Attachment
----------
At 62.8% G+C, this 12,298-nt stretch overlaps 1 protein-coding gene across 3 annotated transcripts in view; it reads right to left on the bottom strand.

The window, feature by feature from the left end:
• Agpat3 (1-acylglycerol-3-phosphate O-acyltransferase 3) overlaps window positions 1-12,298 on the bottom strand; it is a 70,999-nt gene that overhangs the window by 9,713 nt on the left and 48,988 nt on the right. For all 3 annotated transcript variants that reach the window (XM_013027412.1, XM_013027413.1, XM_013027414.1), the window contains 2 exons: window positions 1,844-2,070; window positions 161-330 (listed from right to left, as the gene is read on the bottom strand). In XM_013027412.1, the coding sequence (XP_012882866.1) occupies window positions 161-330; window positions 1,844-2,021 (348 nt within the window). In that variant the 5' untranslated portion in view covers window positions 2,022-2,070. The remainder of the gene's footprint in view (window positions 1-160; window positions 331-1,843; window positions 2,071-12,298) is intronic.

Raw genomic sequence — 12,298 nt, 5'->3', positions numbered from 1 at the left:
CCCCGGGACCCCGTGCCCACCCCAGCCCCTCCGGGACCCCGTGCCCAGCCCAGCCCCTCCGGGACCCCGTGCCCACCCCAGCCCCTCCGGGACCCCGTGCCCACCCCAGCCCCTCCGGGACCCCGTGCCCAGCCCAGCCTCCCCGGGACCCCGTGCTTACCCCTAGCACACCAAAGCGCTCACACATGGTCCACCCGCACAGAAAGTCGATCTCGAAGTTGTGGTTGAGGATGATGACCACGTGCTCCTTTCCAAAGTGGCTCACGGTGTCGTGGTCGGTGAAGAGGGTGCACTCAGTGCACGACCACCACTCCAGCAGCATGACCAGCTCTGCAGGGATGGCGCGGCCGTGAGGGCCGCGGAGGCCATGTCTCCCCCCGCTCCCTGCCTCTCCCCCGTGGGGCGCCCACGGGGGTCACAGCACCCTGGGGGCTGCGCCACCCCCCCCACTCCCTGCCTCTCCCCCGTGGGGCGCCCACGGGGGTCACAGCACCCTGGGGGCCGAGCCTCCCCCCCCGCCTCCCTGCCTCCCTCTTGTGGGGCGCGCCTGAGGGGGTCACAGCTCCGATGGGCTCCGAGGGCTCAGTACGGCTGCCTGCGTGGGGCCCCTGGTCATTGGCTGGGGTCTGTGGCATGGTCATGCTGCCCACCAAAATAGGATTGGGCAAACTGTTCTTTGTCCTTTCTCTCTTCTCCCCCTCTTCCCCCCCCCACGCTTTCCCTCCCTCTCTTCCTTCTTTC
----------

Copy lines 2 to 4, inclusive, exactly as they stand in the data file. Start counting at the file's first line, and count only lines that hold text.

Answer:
The window, feature by feature from the left end:
• Agpat3 (1-acylglycerol-3-phosphate O-acyltransferase 3) overlaps window positions 1-12,298 on the bottom strand; it is a 70,999-nt gene that overhangs the window by 9,713 nt on the left and 48,988 nt on the right. For all 3 annotated transcript variants that reach the window (XM_013027412.1, XM_013027413.1, XM_013027414.1), the window contains 2 exons: window positions 1,844-2,070; window positions 161-330 (listed from right to left, as the gene is read on the bottom strand). In XM_013027412.1, the coding sequence (XP_012882866.1) occupies window positions 161-330; window positions 1,844-2,021 (348 nt within the window). In that variant the 5' untranslated portion in view covers window positions 2,022-2,070. The remainder of the gene's footprint in view (window positions 1-160; window positions 331-1,843; window positions 2,071-12,298) is intronic.

Raw genomic sequence — 12,298 nt, 5'->3', positions numbered from 1 at the left: